LABORATORY FEEDING ASSAYS
No insect mortality was observed in the feeding assays. The percent time spent feeding by rice stink bugs differed with insecticide treatment in both the 2011 (F2, 27 = 5.3; P = 0.01) and 2012 (F2, 27 = 6.0; P = 0.007) assays (Fig. 6). In 2011, the proportion of time spent feeding by rice stink bugs in the control treatment (in which both panicles in dishes were untreated) was significantly higher (P = 0.01) than in the dinotefuran treatment (1 untreated panicle, 1 dinotefuran panicle) but was not significantly higher than the feeding time in the λ-cyhalothrin treatment (1 untreated panicle, 1 λ-cyhalothrin panicle) (P = 0.1). No significant difference was found between λ-cyhalothrin and dinotefuran treatments. Consistent with results from 2011, stink bugs in control dishes (2 untreated panicles) in the 2012 experiment spent a significantly greater proportion of time feeding than did bugs in the dinotefuran (P = 0.009) or λ-cyhalothrin (P = 0.03) treatments. Once again, no significant difference was found between λ-cyhalothrin and dinotefuran treatments in 2012.
Pre-treatment population densities of rice stink bugs varied greatly, from 1.8 to 48 bugs per 10 sweeps among the nine field sites in the demonstration trial. Post-spray bug densities in fields treated with dinotefuran were lower than pre-treatment densities at 148 but not 72 h after application (Fig. 7; overall effect of Tenchu treatment, F2,16 = 3.03, P = 0.08). Post-treatment densities in pyrethroid-treated fields were not significantly lower than pre-treatment densities (Fig. 7; overall effect of treatment, F2,15=0.69, P = 0.52). Population densities of rice stink bugs did not differ significantly among pyrethroid- and dinotefuran-treated fields (F1,43 = 0.84, P = 0.3647), although only in dinotefurantreated fields did post-spray bug densities remain lower than the current action threshold (3–5 bugs per 10 sweeps) over the 7 d sampling period. A reapplication of pyrethroid was required to reduce O. pugnax populations below threshold at 1 of the sites, but no reapplication was necessary for the adjacent field treated with dinotefuran. Fields treated with dinotefuran had a marginally lower (P = 0.08) mean percentage of pecky rice in milled samples (0.4, n = 9) than λ-cyhalothrin treated fields (0.5, n = 9).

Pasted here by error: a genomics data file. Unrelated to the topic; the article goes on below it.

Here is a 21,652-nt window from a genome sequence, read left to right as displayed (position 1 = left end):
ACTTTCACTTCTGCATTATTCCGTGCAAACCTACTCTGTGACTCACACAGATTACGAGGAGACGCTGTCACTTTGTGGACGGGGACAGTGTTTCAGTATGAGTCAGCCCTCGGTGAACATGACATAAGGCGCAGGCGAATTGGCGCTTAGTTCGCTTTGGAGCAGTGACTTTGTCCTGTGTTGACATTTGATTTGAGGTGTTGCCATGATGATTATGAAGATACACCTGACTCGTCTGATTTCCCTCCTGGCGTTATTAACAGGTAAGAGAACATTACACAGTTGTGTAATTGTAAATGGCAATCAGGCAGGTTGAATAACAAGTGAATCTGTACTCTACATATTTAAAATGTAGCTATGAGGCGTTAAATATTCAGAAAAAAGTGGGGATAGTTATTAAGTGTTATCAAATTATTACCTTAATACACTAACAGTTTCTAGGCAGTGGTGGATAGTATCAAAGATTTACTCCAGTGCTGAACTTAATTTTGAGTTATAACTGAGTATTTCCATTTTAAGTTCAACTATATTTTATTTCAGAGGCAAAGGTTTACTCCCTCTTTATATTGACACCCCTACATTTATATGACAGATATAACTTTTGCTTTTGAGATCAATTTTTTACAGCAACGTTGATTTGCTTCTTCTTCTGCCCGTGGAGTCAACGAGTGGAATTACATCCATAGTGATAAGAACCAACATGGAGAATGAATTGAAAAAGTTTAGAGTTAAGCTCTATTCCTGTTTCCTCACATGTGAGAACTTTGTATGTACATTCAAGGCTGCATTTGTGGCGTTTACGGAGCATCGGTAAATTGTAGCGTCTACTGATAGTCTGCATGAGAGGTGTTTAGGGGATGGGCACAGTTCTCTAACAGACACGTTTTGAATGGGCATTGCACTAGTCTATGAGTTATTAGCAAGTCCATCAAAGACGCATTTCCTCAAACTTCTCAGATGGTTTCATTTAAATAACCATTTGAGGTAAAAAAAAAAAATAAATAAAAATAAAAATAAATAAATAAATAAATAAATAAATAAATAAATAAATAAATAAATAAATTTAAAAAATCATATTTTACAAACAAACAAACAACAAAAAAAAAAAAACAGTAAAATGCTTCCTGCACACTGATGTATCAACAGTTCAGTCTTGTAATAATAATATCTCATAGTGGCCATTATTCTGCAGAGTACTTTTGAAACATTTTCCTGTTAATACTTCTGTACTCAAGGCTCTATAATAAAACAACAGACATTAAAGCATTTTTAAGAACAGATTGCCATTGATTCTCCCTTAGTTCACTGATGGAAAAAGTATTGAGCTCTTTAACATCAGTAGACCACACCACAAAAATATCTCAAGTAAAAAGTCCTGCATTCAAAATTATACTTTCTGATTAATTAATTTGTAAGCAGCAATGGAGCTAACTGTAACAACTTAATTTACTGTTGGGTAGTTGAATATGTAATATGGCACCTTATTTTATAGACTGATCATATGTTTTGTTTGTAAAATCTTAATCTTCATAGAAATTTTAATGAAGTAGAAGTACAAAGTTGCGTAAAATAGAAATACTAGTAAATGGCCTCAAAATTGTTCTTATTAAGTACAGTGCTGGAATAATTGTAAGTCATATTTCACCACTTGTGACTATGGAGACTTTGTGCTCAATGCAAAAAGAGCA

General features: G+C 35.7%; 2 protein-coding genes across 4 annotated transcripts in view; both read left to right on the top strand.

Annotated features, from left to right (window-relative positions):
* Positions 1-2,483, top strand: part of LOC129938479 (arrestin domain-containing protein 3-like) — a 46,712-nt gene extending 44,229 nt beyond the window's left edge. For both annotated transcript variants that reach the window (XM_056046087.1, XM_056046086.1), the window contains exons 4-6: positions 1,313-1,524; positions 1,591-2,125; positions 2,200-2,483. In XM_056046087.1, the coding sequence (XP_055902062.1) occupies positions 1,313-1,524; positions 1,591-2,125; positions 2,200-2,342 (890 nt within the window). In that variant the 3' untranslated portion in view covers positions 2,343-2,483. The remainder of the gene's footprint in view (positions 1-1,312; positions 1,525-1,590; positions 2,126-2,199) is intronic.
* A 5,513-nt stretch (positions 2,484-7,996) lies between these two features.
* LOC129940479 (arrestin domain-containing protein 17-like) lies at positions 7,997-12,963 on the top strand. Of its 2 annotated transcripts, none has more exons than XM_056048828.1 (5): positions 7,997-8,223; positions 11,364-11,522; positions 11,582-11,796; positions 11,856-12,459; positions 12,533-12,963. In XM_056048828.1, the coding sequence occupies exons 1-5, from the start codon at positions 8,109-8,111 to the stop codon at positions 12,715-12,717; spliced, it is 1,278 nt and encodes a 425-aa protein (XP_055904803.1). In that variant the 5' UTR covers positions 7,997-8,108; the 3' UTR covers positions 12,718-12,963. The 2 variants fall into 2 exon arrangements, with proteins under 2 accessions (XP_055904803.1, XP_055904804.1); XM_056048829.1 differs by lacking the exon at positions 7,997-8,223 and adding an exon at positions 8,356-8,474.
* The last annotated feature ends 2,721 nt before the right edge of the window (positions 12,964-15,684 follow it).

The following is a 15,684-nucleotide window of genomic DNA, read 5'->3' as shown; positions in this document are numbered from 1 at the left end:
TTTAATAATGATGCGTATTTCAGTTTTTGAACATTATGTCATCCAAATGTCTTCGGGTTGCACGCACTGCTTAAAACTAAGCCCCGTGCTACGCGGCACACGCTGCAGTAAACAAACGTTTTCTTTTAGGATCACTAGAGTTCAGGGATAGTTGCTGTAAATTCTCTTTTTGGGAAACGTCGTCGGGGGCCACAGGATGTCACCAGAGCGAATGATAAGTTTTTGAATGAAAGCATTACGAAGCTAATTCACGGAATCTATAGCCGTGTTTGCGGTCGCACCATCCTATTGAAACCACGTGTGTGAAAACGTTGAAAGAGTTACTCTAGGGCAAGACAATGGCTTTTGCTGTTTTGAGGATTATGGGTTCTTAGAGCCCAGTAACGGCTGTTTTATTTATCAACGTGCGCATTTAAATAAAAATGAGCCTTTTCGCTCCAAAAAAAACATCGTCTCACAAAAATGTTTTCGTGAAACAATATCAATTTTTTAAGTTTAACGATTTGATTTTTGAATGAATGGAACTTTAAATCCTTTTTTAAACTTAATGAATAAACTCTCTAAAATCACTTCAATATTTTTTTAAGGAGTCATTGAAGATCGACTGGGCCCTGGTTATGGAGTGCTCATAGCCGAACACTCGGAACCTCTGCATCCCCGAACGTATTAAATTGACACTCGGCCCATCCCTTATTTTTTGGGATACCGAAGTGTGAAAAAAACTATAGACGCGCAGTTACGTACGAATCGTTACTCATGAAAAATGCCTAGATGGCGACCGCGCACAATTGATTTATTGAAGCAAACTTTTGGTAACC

Insecticide applications remain the primary management tactic for reducing rice stink bug populations in all affected rice growing states, and pyrethroids (including λ-cyhalothrin) are the most widely used insecticides (Blackman et al. 2014). Recently, the neonlcotinoid insecticide dinotefuran has been registered for rice stink bug management in the southern U.S. In the small-plot experiments, densities of O. pugnax adults were significantly reduced by applications of λ-cyhalothrin but not dinotefuran at a few time points, and densities tended to be lowest in plots treated with λ-cyhalothrin at most time points. Densities of O. pugnax nymphs in the small-plot experiments, on the other hand, differed significantly among control and treated plots for all insecticides and time points in 2011 and 2012, and both λ-cyhalothrin and dinotefuran were effective at maintaining average nymph populations at approximately 1 per 10 sweeps. In the commercial demonstration trials, post-spray densities of rice stink bugs remained below the action threshold (3–5 bugs per 10 sweeps) only in dinotefuran-treated fields, and dinotefuran provided a marginal advantage (P = 0.08) over λ-cyhalothrin at reducing percent pecky rice in milled samples. Overall, the results of these insecticide trials suggest that the efficacies of dinotefuran and λ-cyhalothrin in reducing O. pugnax population are comparable.